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Back to Section One | Back to Arts & Entertainment
posted Friday, September 30, 2011 - Volume 39 Issue 39
Terrific changes at Seattle Symphony
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Terrific changes at Seattle Symphony

by Rod Parke - SGN A&E Writer

Seattle Symphony with Renaud Capuçon
Benaroya Hall
September 24


Frank Zappa and Beethoven on the same program? And at Seattle Symphony?! And who's this Dutilleux guy, also on this program? I'm not unfamiliar with 20th-century composers, but I'd never heard of Henri Dutilleux until I saw his name coming up multiple times on the menu for the coming season under the Symphony's new music director.

Clearly things have changed at Seattle Symphony. The Stranger said last week that the 37-year-old Ludovic Morlot has 'revived' the SSO, but that would imply that it had been dead. While many concerts under previous music director Gerard Schwarz were indeed deadly, most guest conductors got lively playing from the orchestra; and even Schwarz could be counted on for exciting Mahler, Janacek, and especially Shostakovich. But Morlot and the new executive director, Simon Woods, have not just stirred the pot. They have engaged exciting new players, programmed concerts of surprising excitement, taken concrete steps (free tickets!) to fill empty seats, and above all, they have changed the very sound of the orchestra.

Nowhere was this more apparent than in the familiar 'Symphony No. 3, Op. 55' of Beethoven. Not long ago, Schwarz prepared this work for the SSO's trip to Carnegie Hall, and it was a much more detailed reading than Schwarz's usual Beethoven. But if one were to compare that performance with this one, you might not believe it was the same orchestra. Nothing about the many surprising elements in Morlot's first two concerts has impressed me more than how he has changed the sounds, especially of the strings and brass. Everything is more beautiful, with more clarity between the string sections, and with a sense that no one is pushing beyond the volume at which they can make the most beautiful sound possible.

Morlot's approach to the 'Eroica' reminded me of a film I want to recommend most highly. It is a movie of the same name (BBC, 2003), and it dramatizes a fictional first run-through of the work in a lovely salon of a prince's estate. Beethoven (Ian Hart) demands from the startled players (actually The Orchestra of the Age of Enlightenment under John Elliot Gardiner) a level of turbulence with which they are utterly unfamiliar. Reactions from those in the room, especially that of Tim Pigott-Smith, who tries in vain not to be moved, convey the astoundingly revolutionary nature of the work. It is a thrilling experience and a great performance of the symphony. The elderly Haydn appears for the last two movements; his remarks afterwards are perfect!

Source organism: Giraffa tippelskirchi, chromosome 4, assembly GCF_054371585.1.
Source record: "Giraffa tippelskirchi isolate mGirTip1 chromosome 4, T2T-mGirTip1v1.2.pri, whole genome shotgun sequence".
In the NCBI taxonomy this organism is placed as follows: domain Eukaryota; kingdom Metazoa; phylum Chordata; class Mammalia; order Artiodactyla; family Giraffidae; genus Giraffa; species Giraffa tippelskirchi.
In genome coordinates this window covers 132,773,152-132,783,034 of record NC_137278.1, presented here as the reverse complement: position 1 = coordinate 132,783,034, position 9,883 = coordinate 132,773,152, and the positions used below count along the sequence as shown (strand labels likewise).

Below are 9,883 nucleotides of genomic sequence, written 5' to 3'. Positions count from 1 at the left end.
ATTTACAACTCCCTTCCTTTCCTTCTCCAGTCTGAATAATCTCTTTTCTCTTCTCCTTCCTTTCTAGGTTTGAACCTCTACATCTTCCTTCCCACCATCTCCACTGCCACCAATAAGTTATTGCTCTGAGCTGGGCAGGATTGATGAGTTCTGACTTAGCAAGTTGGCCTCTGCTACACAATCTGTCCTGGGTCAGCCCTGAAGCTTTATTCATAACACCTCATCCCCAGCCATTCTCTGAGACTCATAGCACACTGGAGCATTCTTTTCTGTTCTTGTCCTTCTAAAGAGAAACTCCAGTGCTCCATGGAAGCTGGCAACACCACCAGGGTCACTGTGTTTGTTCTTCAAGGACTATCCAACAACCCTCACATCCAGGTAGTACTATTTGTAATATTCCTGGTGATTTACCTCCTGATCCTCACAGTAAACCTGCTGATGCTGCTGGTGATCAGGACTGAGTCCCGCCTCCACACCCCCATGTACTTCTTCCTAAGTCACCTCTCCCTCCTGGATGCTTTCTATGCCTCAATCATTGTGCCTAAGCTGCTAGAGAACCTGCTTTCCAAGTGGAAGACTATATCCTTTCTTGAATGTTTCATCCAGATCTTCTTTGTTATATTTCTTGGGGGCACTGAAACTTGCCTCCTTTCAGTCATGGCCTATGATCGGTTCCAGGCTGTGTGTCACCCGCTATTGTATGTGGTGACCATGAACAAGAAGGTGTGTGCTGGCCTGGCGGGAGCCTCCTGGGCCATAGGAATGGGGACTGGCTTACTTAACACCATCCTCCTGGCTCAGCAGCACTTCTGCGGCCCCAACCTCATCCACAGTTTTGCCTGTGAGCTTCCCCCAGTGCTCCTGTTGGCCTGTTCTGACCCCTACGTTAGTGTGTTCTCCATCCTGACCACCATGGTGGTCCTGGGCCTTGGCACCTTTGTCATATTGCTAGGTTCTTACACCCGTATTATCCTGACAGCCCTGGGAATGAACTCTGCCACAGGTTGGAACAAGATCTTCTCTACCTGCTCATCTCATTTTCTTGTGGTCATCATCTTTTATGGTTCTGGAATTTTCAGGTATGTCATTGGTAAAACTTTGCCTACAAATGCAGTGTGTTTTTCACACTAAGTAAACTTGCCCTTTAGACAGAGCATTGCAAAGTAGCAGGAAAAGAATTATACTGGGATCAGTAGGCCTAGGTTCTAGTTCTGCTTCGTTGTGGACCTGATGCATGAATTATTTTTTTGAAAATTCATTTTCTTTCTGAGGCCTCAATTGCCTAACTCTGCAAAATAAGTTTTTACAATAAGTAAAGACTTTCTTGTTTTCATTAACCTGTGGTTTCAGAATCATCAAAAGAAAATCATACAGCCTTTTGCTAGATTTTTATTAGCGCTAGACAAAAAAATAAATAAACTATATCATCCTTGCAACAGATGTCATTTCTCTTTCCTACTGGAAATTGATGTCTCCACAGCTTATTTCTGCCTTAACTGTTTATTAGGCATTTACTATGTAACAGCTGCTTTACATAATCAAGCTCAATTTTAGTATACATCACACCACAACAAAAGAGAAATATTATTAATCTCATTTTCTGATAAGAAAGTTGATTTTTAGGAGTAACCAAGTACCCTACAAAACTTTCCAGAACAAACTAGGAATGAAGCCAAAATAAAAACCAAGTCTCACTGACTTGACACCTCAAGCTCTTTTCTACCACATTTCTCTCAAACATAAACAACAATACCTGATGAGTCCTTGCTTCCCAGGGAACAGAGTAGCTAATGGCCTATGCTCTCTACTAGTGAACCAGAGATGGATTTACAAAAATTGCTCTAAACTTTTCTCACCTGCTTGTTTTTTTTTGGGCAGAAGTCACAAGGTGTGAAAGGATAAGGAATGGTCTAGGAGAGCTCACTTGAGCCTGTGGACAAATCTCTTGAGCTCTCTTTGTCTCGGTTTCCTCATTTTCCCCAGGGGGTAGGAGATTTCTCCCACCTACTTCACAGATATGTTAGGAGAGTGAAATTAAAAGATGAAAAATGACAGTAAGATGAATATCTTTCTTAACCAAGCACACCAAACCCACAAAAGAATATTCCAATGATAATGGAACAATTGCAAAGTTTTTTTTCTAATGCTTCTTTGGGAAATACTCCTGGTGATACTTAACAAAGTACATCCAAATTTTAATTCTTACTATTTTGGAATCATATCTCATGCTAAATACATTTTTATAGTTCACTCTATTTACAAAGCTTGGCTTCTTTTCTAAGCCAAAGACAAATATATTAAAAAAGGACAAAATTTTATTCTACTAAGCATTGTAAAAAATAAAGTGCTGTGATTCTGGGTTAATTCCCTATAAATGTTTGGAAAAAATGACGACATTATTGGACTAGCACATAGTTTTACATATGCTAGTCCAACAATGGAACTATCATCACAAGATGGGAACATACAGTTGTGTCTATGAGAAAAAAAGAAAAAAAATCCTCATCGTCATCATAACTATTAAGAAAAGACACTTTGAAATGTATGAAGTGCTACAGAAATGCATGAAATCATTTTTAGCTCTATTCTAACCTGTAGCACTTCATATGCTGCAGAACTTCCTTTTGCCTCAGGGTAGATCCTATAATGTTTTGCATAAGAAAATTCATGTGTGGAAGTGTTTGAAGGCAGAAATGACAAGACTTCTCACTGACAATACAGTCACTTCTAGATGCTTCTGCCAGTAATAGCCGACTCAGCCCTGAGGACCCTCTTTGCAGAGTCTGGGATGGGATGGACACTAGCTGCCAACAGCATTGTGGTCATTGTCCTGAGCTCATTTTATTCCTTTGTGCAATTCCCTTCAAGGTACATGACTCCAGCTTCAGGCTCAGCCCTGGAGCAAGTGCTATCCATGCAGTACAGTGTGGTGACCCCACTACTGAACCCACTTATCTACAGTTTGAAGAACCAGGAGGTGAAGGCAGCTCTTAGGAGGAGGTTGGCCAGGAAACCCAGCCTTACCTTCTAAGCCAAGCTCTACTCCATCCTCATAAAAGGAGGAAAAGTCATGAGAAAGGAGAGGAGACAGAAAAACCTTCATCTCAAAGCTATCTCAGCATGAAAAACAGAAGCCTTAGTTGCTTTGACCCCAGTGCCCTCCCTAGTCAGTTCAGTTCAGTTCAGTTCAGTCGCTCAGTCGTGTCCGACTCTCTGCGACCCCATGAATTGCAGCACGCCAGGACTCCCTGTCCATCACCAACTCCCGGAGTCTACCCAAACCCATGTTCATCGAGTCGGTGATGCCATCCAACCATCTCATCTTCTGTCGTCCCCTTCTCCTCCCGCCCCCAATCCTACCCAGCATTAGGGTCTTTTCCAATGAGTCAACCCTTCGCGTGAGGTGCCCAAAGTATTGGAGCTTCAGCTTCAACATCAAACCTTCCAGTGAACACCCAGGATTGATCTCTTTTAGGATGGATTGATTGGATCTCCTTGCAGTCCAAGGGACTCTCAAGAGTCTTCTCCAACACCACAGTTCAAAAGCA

Morlot's reading was slightly less turbulent and considerably more beautiful. Tempi were brisk, dynamics worked effectively, and balances were ideal. Morlot gave us Beethoven that was spare, aggressive, and grand. Again, the sheer beauty of sound was to my ears unlike I have ever heard from the SSO. (The placement of the sections has changed: first and second violins together to Morlot's left, violas next, and the celli to his right. Horns were behind the violins, and the timpani were at upper center.)

I liked the Zappa piece, 'Durpree's Paradise' from The Perfect Stranger (1983). It was full of playful, jazzy rhythms, complex sonorities, and a tonality that often verged on a lyric 12-tone discipline, á la Berg's Wozzeck. It was, of course, not to everyone's taste - one couple left the already almost-empty third tier, where we sat.

Having been reassured of Morlot's ability with Beethoven, I was equally pleased by the work of composer Henri Dutilleux, as represented here by his violin concerto from 1985, 'L'abre des songes' ('The Tree of Dreams'). Dutilleux will appear on several SSO concerts this season; thus I was actually relieved to hear what a fine composer he is. (At 95, he is still living, but in poor health.) Renaud Capuçon, a strikingly handsome Frenchman, was an ideal soloist. His lovely tone was always audible, despite the large orchestra. Indeed, the orchestral textures were exquisitely transparent, constantly changing, and always attractive. In fact, the constant variety of sounds was a major appeal, never for a moment allowing one's ears to become dull.

Because I loved his appearance here two seasons ago, I looked forward with eagerness to this first season with Ludovic Morlot (pronounced 'Mor-low') as music director; now, after the first two programs of the season, that emotion has escalated to something approaching giddiness. The audiences have certainly been enthusiastic, even if the second concert was poorly sold. One hopes that word-of-mouth leads to larger audiences. I did indeed notice a distinct rise in the percentage of young people attending. That's a very good sign!

Reviewer Rod Parke can be reached at rmp62@columbia.edu.

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